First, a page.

How much does a divorce cost?

The Cost of Divorce in Oregon

Among the reasons that some couples put off filing for divorce is the perceived cost. However, not all divorces are expensive and obtaining a divorce may be less expensive that most people realize.

There are two components to divorce costs. The first are the filing fees and the court fees that must be paid to file a divorce. As of September 2019, there is a $287 filing fee for each party. Under certain circumstances, courts are able to wave these filing fees or defer their payment to a later date. There is also an additional $40 fee that typically must be paid by the filing party to effectuate service. However, this fee could be more if the non-filing spouse is difficult to locate.

Those who choose to work with an attorney will also have to pay attorney’s fees. Many Oregon divorce lawyers provide free consultations, where prospective clients can come in to discuss their case and have a few of their basic questions answered. If the client wants to retain the lawyer’s services, they must usually pay either a single up-front fee or a retainer fee. Typically, the more complex the divorce, the more an attorney will charge to handle the case, and the less likely an attorney will be to agree to represent the client for a one-time fee. In these cases, an attorney may ask the client to pay a retainer, which is a lump sum that will be used up as the lawyer conducts work on the case. Once the retainer is gone, the client will need to make another payment. If money is a concern, some attorneys will agree to allow a party to make installment payments.

An important thing to keep in mind when it comes to the cost of a divorce is that the more issues that can be agreed upon, the less expensive a divorce will be. Thus, it may be cheaper to attend mediation in hopes of reaching an agreement on a few of the most important issues such as child custody and parenting time and spousal support.

In a way, there are other tangential “costs” of divorce. Before a divorce is final, the court will typically award one party child support and spousal support. Child support is a major expense for the paying parent, as the court will require the parent make payments until the child is at least 18 years old. In addition, the parent with the greater income is the one who usually covers the costs of the child’s health insurance, childcare, medical expenses and education.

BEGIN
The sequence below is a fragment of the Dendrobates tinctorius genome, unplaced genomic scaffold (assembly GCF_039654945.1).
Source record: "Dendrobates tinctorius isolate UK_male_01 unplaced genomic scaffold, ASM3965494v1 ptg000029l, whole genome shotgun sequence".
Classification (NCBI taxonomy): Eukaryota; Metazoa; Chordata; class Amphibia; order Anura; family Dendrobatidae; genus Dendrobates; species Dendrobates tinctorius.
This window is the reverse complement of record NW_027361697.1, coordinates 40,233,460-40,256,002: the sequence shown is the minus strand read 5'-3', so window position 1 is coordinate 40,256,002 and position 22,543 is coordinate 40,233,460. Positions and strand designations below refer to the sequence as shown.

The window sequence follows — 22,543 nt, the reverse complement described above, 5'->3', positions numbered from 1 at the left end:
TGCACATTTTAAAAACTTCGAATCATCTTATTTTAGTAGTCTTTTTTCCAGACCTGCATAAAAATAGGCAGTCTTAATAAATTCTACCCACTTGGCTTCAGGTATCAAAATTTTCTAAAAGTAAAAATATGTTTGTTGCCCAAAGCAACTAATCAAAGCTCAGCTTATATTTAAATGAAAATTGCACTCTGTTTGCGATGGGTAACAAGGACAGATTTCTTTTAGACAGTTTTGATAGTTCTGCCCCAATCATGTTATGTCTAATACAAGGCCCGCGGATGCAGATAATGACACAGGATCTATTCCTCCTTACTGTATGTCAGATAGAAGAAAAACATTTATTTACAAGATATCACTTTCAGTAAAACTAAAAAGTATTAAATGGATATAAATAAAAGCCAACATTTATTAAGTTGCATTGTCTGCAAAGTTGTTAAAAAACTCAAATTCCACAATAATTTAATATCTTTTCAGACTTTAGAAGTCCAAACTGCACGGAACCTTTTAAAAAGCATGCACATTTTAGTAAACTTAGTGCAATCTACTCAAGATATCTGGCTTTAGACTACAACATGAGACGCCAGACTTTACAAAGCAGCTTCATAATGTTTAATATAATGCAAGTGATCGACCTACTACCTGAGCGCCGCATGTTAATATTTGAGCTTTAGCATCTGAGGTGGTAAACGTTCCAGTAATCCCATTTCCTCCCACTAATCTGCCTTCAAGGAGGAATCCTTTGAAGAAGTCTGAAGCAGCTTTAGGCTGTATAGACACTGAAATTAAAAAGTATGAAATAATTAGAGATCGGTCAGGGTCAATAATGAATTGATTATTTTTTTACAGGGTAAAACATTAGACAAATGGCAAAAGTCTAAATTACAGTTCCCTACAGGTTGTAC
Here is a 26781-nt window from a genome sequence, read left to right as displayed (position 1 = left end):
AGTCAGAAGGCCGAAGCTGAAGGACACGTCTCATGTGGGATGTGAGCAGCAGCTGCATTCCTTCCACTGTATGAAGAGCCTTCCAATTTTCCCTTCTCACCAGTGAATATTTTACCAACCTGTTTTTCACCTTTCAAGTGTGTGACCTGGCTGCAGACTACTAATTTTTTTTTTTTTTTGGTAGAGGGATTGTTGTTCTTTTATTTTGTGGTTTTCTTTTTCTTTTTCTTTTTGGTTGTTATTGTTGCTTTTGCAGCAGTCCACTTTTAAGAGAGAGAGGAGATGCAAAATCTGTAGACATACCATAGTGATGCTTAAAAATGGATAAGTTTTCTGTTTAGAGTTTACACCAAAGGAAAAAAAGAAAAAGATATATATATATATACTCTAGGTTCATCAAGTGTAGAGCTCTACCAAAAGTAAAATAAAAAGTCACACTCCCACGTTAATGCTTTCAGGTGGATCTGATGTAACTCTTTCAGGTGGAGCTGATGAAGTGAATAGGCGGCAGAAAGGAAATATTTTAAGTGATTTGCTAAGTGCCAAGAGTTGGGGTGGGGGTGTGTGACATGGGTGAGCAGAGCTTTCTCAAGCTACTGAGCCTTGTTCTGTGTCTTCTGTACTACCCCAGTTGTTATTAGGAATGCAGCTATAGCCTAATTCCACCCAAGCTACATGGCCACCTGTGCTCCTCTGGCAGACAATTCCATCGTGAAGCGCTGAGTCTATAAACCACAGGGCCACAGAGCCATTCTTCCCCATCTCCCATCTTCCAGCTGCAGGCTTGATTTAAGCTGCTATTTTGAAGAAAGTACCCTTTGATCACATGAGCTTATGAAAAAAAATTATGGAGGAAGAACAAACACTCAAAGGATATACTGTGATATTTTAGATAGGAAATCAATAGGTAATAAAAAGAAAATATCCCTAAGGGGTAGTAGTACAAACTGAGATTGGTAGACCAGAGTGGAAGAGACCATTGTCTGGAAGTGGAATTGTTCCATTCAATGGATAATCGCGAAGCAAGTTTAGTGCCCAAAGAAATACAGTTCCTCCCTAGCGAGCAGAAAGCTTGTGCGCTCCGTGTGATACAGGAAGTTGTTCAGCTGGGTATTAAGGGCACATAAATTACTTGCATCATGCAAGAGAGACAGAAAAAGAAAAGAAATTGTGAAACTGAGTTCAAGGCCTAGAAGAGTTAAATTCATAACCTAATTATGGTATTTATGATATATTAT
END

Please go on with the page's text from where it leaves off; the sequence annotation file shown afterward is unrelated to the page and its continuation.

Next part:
Spousal support can also be a “cost” of divorce. Also called alimony, spousal support or spousal maintenance refers to payments made from one spouse to the other after a divorce is final. In some cases, spouses agree the among of spousal support. However, if the parties are unable to agree, a court will make the determination on its own. When considering whether spousal support is appropriate, a court looks at the following:

  • The length of the marriage;
  • The requesting spouse’s training, employment skills, and work experience;
  • The financial needs and resources of each spouse;
  • The tax ramifications spousal support will have on each spouse;
  • Whether either spouse has custody of a child or pays child support; and
  • Any other factors that are appropriate to consider in creating a fair order.

Most often, spousal support is ordered for a specific period of time. However, in long-term marriages, spousal support payments maybe indefinite. Like child support payments, Oregon spousal support orders can be modified by either party by showing that there has been a material change in circumstances since the original order.

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